Published: 16:12, 05 October 2019
| Updated: 10:52, 09 October 2019
An elusive species of bat not seen in Kent for more than 100 years has been spotted in the county, conservationists have revealed.
Echolocation signals of the greater horseshoe bat have been picked up along the east Kent coast for the first time since 1904.
The creature’s ultrasonic warbling signals were recorded at two locations near the coast in the space of a month earlier this summer.
Experts have since verified the unusual recordings and confirmed that the greater horseshoe has returned to Kent.
The reasoning behind the sudden reappearance is not yet known - with climate change potentially being one of the factors.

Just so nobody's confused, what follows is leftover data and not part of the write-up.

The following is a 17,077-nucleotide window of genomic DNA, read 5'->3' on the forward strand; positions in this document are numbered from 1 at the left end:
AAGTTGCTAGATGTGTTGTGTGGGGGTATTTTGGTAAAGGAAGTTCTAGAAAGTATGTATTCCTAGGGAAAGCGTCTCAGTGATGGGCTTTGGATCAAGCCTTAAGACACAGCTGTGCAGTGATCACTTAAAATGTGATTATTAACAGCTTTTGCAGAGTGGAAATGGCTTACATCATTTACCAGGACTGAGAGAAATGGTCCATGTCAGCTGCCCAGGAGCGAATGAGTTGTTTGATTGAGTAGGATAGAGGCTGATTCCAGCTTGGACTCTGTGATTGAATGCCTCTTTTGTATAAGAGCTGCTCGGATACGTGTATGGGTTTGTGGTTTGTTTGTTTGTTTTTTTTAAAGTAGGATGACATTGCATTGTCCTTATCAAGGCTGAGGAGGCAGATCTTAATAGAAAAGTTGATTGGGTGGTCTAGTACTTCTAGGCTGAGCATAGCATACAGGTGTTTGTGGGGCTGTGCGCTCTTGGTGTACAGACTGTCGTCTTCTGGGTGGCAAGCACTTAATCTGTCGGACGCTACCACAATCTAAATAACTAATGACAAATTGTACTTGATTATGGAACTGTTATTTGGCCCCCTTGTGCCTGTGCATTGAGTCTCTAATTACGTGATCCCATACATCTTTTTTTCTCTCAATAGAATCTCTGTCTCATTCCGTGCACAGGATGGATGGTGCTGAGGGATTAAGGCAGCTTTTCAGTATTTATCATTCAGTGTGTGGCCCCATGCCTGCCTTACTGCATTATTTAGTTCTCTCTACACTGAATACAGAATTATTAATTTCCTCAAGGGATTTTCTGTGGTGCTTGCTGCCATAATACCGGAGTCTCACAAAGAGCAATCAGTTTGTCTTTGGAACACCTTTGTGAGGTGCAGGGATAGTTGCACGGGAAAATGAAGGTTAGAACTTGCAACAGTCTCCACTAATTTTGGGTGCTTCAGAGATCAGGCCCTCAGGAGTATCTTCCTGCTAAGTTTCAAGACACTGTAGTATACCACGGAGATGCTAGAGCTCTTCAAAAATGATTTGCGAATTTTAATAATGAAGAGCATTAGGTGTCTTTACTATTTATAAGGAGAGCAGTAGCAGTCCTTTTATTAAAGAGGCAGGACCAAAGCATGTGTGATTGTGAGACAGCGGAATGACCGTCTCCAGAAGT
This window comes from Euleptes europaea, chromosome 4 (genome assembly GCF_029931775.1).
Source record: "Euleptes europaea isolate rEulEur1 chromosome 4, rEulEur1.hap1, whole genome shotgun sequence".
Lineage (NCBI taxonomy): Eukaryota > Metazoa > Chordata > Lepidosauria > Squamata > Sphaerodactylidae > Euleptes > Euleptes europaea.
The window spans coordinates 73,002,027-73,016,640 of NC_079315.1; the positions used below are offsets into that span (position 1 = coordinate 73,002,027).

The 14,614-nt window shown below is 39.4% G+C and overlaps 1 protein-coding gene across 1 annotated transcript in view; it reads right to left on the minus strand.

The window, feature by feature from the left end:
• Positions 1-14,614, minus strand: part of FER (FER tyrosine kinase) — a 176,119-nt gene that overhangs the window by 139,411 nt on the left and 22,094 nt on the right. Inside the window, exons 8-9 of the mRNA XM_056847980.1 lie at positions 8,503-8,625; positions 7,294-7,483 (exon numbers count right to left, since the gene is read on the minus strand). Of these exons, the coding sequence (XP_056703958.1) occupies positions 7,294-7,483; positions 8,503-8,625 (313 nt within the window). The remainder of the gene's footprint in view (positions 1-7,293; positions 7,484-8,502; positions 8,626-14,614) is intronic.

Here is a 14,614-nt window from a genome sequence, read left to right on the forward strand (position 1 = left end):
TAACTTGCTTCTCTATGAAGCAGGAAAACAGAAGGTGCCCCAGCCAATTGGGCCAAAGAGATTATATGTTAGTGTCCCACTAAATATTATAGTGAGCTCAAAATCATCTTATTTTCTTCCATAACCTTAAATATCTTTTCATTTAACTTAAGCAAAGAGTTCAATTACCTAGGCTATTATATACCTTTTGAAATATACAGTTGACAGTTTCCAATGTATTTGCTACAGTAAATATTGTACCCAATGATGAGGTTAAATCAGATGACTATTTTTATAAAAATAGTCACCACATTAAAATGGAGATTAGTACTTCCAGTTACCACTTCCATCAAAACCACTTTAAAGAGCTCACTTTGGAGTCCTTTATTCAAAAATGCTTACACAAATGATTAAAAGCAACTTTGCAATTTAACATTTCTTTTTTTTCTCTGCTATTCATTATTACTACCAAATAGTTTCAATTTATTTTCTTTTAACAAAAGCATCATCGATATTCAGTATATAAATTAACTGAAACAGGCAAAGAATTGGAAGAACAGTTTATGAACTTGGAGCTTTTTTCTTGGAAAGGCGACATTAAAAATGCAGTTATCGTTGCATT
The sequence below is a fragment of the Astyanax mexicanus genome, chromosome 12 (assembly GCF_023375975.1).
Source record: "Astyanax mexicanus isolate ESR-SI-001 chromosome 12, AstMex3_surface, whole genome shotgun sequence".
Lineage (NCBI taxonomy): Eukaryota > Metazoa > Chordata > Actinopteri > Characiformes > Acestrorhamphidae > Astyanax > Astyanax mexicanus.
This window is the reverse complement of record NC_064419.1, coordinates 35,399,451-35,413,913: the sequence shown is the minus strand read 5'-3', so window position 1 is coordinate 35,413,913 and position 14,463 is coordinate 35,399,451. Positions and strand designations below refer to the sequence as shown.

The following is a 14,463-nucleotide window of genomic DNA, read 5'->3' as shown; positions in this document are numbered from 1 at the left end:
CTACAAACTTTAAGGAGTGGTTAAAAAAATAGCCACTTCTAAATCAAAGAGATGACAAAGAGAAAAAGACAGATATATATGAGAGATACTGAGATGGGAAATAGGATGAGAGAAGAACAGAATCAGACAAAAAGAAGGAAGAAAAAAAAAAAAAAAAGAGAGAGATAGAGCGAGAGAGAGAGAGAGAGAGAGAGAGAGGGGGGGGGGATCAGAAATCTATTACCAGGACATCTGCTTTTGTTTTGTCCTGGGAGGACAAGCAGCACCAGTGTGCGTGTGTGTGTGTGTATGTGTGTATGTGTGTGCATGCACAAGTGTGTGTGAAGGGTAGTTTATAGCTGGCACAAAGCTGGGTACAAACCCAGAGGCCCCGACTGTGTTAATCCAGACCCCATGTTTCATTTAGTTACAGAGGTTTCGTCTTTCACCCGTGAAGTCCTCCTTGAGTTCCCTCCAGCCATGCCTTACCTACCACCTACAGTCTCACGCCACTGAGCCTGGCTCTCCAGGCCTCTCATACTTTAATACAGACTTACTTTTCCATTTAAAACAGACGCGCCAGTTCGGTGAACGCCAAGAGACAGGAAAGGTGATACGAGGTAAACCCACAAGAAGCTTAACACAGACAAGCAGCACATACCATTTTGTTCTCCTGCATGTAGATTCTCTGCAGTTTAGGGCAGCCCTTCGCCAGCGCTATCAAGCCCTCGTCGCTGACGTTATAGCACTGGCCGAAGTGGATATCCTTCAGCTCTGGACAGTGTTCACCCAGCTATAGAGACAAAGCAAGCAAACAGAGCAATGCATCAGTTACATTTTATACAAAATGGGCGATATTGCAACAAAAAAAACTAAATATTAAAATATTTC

Britain has lost more than 90% of this bat’s population over the past century, however, the discovery Kent is new boost.
The Bat Conservation Trust is thrilled to have the rare species - which is Europe's largest bat - return to the south east.
A statement reads: "The reasons for the presence of this species in Kent are currently unknown.
"It is possible that an individual bat was blown off course or has travelled over from France, or that a bat has dispersed across the UK, from strongholds in the west of England or Wales. It is also possible that the species is now able to expand its range into Kent due to climatic changes."